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Furthermore, as long as we are members of the European Union, this is how it must be. Third country nationals who become British citizens also acquire rights as "EU citizens", set out in the infamous Directive 2004/38/EC. These include the rights to bring in their spouses, parents, parents-in-law and children, all of whom then acquire citizenship rights.
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So it is that the EU must set the rules, which define not only entry to the UK but to the whole of "fortress Europe", and the UK has no choice but to obey.
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What we have here, therefore, is another example of the infantile refusal of the "chattering classes" to acknowledge and accept that, in many respects, we are no longer an independent nation and that our rules are set by our supreme government in Brussels.
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How much easier it is to wax splenetic at the injustice of it all and to pontificate endlessly about what the government should or should not do, rather that grow up and accept the reality of what we have become - an offshore province of the European Union.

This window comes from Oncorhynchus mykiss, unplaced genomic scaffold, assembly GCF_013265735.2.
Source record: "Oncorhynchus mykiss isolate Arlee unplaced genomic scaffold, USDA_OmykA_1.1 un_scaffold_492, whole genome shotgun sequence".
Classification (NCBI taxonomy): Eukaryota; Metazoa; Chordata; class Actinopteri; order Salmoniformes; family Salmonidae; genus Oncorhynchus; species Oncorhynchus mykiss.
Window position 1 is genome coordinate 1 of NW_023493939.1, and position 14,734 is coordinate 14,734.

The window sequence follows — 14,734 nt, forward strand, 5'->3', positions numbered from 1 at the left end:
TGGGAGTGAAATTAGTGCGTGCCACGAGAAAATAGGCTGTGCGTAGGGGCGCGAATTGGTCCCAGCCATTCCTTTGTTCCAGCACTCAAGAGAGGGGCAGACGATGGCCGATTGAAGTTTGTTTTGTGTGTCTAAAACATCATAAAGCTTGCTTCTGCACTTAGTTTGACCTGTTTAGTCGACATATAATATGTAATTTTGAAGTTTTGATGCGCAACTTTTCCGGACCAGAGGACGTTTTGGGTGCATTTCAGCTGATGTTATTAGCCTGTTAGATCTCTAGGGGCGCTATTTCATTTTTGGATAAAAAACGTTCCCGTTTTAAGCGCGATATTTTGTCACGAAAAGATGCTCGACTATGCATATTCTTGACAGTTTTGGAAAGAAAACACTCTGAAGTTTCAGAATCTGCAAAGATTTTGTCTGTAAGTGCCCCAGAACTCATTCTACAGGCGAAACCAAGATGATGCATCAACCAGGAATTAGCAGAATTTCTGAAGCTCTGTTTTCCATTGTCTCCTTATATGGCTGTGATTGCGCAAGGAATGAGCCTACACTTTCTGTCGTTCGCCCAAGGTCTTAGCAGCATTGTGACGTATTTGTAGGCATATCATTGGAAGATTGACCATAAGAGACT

4 comments:

MikeAshford said...

Nice try, pity you seem to have a literacy impediment:

Read the bottom line at http://ec.europa.eu/justice_home/fsj/immigration/fsj_immigration_intro_en.htm:
"The UK and Ireland decide on their involvement on a case-by-case basis (possibility of an 'opt-in')." In other words, they have ALL the room to manoeuvre they need!

Moreover, all these directives contain clauses honouring "more favourable national provisions", so again, the UK government can do pretty much whatever it likes, and these directives form no hindrance to them at all.

Like many other eurocynics, you are apparently aware that your 'case' is inherently weak, so you resort to cheap lies to deceive the more gullible people. Why this malice?

Anonymous said...

not to be racist but the goverment give our homes to the muslims who hate us and have bombes us freatend our very lifes and yet we get told to be respectfull to them yet they dont do the same for the gurkers who fought for us died for us and gave up their country for us now what has that got them im sickend by the goverment and i worry we will not servive with out the gurkers as they are apart of us let them stay and tell any one who dont or wont fight for us to get out and stay out any one who would give up their life for this country is a british citerzin in my book

Anonymous said...

i agree with anon why let people stay that are making british citizens lives hell with there beliefs and would not get up and fight for us let the gurkers stay they deserve to be part of us as they have given up alot for us

Anonymous said...

think they should get rid of all the so called EU nationals that are and have destroyed this country, as well as all the muslims who wont fit in to our ways of life! start repairing what has happened to this country and let te Gurkers who have fought for us in to our country and put there lives on the line for all of us.